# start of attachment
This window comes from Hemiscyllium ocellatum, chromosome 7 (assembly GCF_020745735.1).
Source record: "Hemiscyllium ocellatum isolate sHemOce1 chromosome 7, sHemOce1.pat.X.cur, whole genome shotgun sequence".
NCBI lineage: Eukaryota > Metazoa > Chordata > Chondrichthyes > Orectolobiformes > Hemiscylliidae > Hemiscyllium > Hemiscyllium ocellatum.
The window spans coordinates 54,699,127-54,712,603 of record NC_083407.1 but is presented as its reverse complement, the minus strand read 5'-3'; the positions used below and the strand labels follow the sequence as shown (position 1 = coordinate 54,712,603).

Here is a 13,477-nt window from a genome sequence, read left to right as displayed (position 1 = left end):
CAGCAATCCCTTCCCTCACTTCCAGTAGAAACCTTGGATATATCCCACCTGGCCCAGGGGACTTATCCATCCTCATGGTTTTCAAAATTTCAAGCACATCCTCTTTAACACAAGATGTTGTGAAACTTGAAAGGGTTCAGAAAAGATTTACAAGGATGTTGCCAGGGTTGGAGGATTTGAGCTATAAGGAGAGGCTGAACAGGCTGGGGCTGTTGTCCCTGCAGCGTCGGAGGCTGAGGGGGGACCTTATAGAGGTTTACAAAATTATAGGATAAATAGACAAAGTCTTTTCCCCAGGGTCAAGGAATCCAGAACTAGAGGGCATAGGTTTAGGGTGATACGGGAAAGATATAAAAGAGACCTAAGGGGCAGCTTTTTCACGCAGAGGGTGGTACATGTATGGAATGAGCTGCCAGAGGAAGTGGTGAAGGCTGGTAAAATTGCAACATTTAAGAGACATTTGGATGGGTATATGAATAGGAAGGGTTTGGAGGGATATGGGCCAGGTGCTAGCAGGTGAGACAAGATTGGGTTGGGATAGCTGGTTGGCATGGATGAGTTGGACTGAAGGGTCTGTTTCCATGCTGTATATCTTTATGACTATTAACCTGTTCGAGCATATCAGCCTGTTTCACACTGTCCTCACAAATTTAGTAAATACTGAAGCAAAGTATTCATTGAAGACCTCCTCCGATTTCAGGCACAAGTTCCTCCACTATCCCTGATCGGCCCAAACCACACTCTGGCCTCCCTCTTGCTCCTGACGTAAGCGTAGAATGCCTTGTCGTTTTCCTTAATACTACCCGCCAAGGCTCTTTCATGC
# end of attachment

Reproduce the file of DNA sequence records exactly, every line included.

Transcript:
This window comes from Hemiscyllium ocellatum, chromosome 7 (assembly GCF_020745735.1).
Source record: "Hemiscyllium ocellatum isolate sHemOce1 chromosome 7, sHemOce1.pat.X.cur, whole genome shotgun sequence".
NCBI lineage: Eukaryota > Metazoa > Chordata > Chondrichthyes > Orectolobiformes > Hemiscylliidae > Hemiscyllium > Hemiscyllium ocellatum.
The window spans coordinates 54,699,127-54,712,603 of record NC_083407.1 but is presented as its reverse complement, the minus strand read 5'-3'; the positions used below and the strand labels follow the sequence as shown (position 1 = coordinate 54,712,603).

Here is a 13,477-nt window from a genome sequence, read left to right as displayed (position 1 = left end):
CAGCAATCCCTTCCCTCACTTCCAGTAGAAACCTTGGATATATCCCACCTGGCCCAGGGGACTTATCCATCCTCATGGTTTTCAAAATTTCAAGCACATCCTCTTTAACACAAGATGTTGTGAAACTTGAAAGGGTTCAGAAAAGATTTACAAGGATGTTGCCAGGGTTGGAGGATTTGAGCTATAAGGAGAGGCTGAACAGGCTGGGGCTGTTGTCCCTGCAGCGTCGGAGGCTGAGGGGGGACCTTATAGAGGTTTACAAAATTATAGGATAAATAGACAAAGTCTTTTCCCCAGGGTCAAGGAATCCAGAACTAGAGGGCATAGGTTTAGGGTGATACGGGAAAGATATAAAAGAGACCTAAGGGGCAGCTTTTTCACGCAGAGGGTGGTACATGTATGGAATGAGCTGCCAGAGGAAGTGGTGAAGGCTGGTAAAATTGCAACATTTAAGAGACATTTGGATGGGTATATGAATAGGAAGGGTTTGGAGGGATATGGGCCAGGTGCTAGCAGGTGAGACAAGATTGGGTTGGGATAGCTGGTTGGCATGGATGAGTTGGACTGAAGGGTCTGTTTCCATGCTGTATATCTTTATGACTATTAACCTGTTCGAGCATATCAGCCTGTTTCACACTGTCCTCACAAATTTAGTAAATACTGAAGCAAAGTATTCATTGAAGACCTCCTCCGATTTCAGGCACAAGTTCCTCCACTATCCCTGATCGGCCCAAACCACACTCTGGCCTCCCTCTTGCTCCTGACGTAAGCGTAGAATGCCTTGTCGTTTTCCTTAATACTACCCGCCAAGGCTCTTTCATGC